Kingstone Brewery’s Tewdric’s Tipple is reviewed by Craig Heap
I love discovering new breweries – not necessarily breweries which opened their doors five minutes ago, but one’s that I’ve simply never heard of. I can drink their wares without being biased or sullied or hyped up by any preconceptions. The Kingstone Brewery is just such a brewery, partly because it’s a pocket-sized microbrewery in Tintern, Wales. Their beers haven’t penetrated West Yorkshire; instead I managed to wrestle a selection pack of their bottles from The Gentleman Drinker after one his random sojourns around a food fair in north Wales. I lost an eye, but gained three beers.
Named after a chap who quit his day job of being a hermit to take up the post of King and beat the Anglo-Saxons in a fight, Tewdric’s Tipple has a ruddy glow to it, like the old phosphorous street lamps on a misty night. In the glass it has a light but steady carbonation, and a thin head which lasts to the end.
The nose gives out a sharp, fruity aroma of grapefruit and oranges tempered by the marginally sweeter marmalade and green apples, and the occasional whiff of cantaloupe and malt. The predominant factor here is citrus, and it comes through strong in the taste like the man from Del Monte’s aftershave.
The first mouthful presents a lemony, grapefruit tartness which borders on a sour note. It then lifts itself up into apple crumble – the kind made without a liberal sprinkling Demerara sugar or cinnamon – before ending on a dry, prickly finish not unlike dried orange peel.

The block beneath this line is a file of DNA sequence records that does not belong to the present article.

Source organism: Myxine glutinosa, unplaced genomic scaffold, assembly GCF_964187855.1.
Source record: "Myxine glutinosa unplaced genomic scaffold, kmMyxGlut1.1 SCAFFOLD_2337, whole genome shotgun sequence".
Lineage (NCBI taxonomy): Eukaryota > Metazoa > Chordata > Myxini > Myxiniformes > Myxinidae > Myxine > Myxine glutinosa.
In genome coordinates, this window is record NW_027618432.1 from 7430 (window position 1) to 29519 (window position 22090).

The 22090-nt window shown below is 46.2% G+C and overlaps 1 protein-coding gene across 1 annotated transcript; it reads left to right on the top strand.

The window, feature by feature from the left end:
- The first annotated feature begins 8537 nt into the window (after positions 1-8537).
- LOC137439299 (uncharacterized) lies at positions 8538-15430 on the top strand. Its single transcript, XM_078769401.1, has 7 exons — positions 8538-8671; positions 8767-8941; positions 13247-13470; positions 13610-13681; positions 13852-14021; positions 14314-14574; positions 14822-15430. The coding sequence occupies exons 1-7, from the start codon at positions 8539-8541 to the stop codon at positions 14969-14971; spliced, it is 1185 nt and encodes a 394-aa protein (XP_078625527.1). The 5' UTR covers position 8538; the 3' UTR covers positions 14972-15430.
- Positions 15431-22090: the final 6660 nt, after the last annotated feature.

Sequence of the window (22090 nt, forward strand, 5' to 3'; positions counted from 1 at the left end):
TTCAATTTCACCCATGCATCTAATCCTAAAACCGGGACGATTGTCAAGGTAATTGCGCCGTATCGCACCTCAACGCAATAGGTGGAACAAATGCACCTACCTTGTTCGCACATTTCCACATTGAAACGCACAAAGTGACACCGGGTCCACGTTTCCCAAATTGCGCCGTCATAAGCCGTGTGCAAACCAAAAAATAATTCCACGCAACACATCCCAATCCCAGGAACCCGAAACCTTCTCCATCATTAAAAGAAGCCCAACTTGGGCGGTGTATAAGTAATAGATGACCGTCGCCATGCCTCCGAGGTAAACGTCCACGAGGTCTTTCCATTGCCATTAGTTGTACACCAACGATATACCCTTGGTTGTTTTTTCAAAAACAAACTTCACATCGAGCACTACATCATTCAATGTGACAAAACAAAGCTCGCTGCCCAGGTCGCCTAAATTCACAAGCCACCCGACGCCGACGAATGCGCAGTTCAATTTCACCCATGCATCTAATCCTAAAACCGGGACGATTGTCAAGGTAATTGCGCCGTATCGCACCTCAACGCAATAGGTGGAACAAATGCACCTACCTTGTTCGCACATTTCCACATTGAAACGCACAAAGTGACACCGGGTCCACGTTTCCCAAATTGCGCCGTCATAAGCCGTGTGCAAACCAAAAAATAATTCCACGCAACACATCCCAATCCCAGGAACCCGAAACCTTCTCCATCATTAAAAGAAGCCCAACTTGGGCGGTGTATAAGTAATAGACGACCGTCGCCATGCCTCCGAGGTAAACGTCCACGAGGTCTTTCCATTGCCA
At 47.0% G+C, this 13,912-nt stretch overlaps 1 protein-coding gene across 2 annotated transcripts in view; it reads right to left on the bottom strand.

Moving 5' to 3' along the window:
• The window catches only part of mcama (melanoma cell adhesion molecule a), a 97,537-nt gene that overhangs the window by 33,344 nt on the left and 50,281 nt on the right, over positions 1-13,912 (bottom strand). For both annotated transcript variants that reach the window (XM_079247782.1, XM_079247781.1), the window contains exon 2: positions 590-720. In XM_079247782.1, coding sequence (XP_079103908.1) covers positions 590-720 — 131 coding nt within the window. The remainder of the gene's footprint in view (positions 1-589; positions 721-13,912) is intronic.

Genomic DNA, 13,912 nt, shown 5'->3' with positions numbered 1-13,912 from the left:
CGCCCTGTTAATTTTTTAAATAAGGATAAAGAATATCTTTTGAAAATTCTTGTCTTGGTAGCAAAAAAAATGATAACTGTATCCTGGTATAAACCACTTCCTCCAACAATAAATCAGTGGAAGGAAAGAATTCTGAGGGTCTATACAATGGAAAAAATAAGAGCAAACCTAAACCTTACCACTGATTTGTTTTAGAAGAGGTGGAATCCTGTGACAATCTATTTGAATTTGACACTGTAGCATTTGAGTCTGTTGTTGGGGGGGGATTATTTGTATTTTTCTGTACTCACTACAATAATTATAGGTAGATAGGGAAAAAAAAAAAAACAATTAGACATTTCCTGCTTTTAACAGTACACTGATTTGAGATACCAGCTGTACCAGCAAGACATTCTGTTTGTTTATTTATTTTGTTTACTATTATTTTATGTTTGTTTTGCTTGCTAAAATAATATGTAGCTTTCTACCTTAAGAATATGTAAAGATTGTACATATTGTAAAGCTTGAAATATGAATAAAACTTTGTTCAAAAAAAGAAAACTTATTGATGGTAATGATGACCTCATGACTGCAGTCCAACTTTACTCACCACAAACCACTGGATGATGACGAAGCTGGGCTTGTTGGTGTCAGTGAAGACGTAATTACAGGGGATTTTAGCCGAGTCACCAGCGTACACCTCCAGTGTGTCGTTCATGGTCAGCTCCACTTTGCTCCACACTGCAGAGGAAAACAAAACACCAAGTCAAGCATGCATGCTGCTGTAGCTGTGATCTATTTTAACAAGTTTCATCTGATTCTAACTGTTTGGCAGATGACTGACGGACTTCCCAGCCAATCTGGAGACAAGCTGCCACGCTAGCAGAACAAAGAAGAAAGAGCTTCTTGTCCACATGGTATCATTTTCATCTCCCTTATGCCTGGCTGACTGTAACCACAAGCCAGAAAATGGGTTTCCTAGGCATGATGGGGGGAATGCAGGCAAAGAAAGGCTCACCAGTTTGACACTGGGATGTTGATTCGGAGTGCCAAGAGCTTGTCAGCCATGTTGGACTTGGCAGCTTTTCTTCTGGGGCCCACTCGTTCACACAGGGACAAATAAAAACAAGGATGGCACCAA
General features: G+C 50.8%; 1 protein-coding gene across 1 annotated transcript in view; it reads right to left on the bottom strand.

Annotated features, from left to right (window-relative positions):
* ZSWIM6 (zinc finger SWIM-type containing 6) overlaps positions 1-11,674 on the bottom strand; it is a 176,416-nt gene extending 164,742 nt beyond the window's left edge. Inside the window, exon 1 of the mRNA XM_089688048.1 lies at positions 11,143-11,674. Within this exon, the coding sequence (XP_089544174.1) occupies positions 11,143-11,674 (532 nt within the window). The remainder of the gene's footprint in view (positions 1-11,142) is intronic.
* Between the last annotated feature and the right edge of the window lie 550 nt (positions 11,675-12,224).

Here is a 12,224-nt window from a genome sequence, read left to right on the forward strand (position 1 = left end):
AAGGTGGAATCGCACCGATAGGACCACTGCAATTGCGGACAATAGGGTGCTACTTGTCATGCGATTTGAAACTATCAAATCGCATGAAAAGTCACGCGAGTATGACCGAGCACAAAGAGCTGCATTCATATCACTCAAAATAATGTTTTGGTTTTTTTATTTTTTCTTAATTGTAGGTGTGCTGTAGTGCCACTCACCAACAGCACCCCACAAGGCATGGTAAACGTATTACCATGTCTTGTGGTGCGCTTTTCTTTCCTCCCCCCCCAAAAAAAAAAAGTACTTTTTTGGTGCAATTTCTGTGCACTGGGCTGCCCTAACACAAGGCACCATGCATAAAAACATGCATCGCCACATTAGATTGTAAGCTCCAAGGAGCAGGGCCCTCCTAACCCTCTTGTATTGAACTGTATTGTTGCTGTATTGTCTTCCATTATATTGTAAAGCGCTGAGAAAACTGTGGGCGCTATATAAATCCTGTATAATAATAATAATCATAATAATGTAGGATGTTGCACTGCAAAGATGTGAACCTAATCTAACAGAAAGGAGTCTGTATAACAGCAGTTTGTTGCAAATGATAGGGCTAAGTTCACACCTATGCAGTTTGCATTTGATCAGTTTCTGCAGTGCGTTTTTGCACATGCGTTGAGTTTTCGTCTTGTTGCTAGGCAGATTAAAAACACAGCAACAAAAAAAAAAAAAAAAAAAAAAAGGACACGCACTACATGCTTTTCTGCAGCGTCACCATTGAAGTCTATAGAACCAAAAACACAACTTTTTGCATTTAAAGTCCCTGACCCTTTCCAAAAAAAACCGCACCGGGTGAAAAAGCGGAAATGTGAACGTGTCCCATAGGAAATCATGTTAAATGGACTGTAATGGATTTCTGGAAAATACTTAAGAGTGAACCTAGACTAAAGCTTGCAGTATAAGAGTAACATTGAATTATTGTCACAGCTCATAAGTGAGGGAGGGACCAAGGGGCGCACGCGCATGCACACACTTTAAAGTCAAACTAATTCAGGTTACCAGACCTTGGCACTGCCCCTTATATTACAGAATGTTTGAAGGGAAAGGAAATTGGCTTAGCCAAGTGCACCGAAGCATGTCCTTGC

The sour note made me pause for thought. By the end of the pint, I figured it wasn’t the result of poor craftsmanship or spoilage but an element of pushing the citrus theme for those who enjoy a sharp taste, sort of like how sourdough bread works.
The other possibility is the hint of a sour edge could arise from the bottle conditioning. These things have a habit of changing with time and I can’t vouch for how or when The Gentleman Drinker obtained the pack. Kingstone Brewery make several proud statements of their hand-made, hand-bottled, unfiltered, uncompromising approach and there is a wholesome earthiness to the experience. It reminded me of a really good homebrew beer, the sort made by a guy who is on the verge of being divorced because he spends every weekend in the shed making beers.
Tewdric’s Tipple is of a sessionable strength but I personally wouldn’t look to drink more than one in a sitting. The sharp taste and comfortable strength would set this up to make an ideal lunchtime pint, perfect for cutting through a Ploughman’s or a sandwich with chips on the side.